Monday, November 18, 2013

Coming Soon: Canning Demo at EcoHouse (Salsa Sneak Preview....)

Howdy Howdy!

So following up on our inspiration from Black Eyed Susan's, a few of us have been thinking of experimenting with more canning and preservation! Ultimately we will be running a demonstration or perhaps a small-group workshop in the kitchen at Sprague. Andrew Brown was kind enough to lend his hot-water canner for this first round of experiments  - - making our own salsa! I had never even made my own salsa before, and had never canned anything, so this was a leap into the unknown (ok maybe not that dramatic....)

But! There certainly quite a lot of little details to remember while the canning process is unfolding....and I was lucky to have some more experienced canning friends come over to the farm on Friday night to lend a hand (all of them members of UConn's Soil and Water Conservation Society - be sure to check them out!)

Anyway, the final product was DELICIOUS and we ended up with 3 quart jars! They all succesfully "popped" following their hot water bath, which means that they will all successfully keep in the pantry until they are opened! It is hard to imagine this first experiment going any better. I look forward to a little more practice and research.... and then bringing what I've learned to EcoHouse!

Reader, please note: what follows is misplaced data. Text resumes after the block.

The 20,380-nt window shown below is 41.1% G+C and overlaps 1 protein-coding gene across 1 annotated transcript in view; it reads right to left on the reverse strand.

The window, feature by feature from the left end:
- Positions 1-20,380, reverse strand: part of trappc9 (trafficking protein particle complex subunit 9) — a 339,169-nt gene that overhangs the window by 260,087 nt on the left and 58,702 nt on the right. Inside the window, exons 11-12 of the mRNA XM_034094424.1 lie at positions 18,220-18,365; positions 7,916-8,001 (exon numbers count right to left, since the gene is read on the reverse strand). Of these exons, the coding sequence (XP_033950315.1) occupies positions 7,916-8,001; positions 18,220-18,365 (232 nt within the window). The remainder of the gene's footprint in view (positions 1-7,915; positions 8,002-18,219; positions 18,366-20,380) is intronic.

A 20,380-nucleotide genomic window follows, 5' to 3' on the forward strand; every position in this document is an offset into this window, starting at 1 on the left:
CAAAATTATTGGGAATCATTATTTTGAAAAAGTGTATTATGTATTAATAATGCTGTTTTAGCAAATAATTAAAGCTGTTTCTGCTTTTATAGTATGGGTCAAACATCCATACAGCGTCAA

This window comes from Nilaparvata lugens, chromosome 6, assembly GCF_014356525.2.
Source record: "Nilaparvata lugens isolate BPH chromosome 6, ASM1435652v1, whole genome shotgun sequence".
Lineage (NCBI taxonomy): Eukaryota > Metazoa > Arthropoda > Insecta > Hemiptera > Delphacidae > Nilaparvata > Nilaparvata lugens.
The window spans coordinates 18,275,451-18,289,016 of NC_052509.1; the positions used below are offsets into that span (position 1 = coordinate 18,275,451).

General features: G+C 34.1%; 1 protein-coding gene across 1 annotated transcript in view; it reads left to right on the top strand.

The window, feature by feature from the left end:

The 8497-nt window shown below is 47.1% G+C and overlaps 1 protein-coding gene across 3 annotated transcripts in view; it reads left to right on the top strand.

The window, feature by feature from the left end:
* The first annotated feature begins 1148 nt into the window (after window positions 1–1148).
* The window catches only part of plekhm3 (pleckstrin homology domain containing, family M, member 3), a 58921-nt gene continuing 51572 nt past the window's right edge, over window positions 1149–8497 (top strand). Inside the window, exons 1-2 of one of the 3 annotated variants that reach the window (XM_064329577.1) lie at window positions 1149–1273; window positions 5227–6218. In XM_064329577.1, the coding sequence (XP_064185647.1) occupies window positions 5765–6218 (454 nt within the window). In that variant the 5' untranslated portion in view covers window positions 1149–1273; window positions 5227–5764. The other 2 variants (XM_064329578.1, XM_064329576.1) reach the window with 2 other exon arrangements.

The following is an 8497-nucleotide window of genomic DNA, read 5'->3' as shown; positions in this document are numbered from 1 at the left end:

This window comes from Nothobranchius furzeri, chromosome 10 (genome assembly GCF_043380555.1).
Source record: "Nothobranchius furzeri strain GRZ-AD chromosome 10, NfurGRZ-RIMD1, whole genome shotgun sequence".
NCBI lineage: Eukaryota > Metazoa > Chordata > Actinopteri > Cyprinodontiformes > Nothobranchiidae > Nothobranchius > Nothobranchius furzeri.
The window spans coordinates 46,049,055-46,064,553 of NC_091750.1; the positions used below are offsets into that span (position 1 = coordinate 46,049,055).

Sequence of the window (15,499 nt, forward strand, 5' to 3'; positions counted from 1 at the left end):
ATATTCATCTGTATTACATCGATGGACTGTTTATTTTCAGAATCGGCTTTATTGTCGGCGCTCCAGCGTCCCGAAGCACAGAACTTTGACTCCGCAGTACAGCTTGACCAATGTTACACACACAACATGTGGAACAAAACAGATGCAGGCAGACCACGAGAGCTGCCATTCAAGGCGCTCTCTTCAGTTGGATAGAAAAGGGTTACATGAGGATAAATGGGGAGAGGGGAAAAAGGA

Yay. Happy Salsa :)

Kelsey




Saturday, November 16, 2013

MOVIE NIGHT!!

Hey Guys - come join the EcoHouse showing of "Forks Over Knives" this Thursday (the 21st) at 7 in the EcoHouse Lounge.

Forks Over Knives is a documentary looking at the effects of diet on our health. The two featured dietitians promote a plant-based diet as a means of controlling cancer, diabetes, obesity, and heart disease. Come learn about the health benefits of a vegetarian/vegan diet in honor of No-Meat November!

Check out the trailer:
http://www.youtube.com/watch?v=O7ijukNzlUg



Despite the apparent success of the dietary approach, some critics say eating this way is extreme.
Caldwell Esselstyn Jr.: Now, with the western diet, this guarantees there's going to be what, a half a million people in this country this year who will have to have the front half of their body divided, their heart exposed, then veins will be taken from their leg and sewn on their heart. Some people would call that extreme.

Friday, November 8, 2013

Meat the Problem

Hey all,

Shout out to all of you EcoHousers who came out to our veggie event. The vegetarian bacon seemed to be a huge hit!

Here's the video narrated by Paul McCartney (this time with some sound to it!) http://www.youtube.com/watch?v=sTifP6idBPs
Enjoy my favorite Beatle!

Monday, November 4, 2013

Jamming with Black Eyed Susan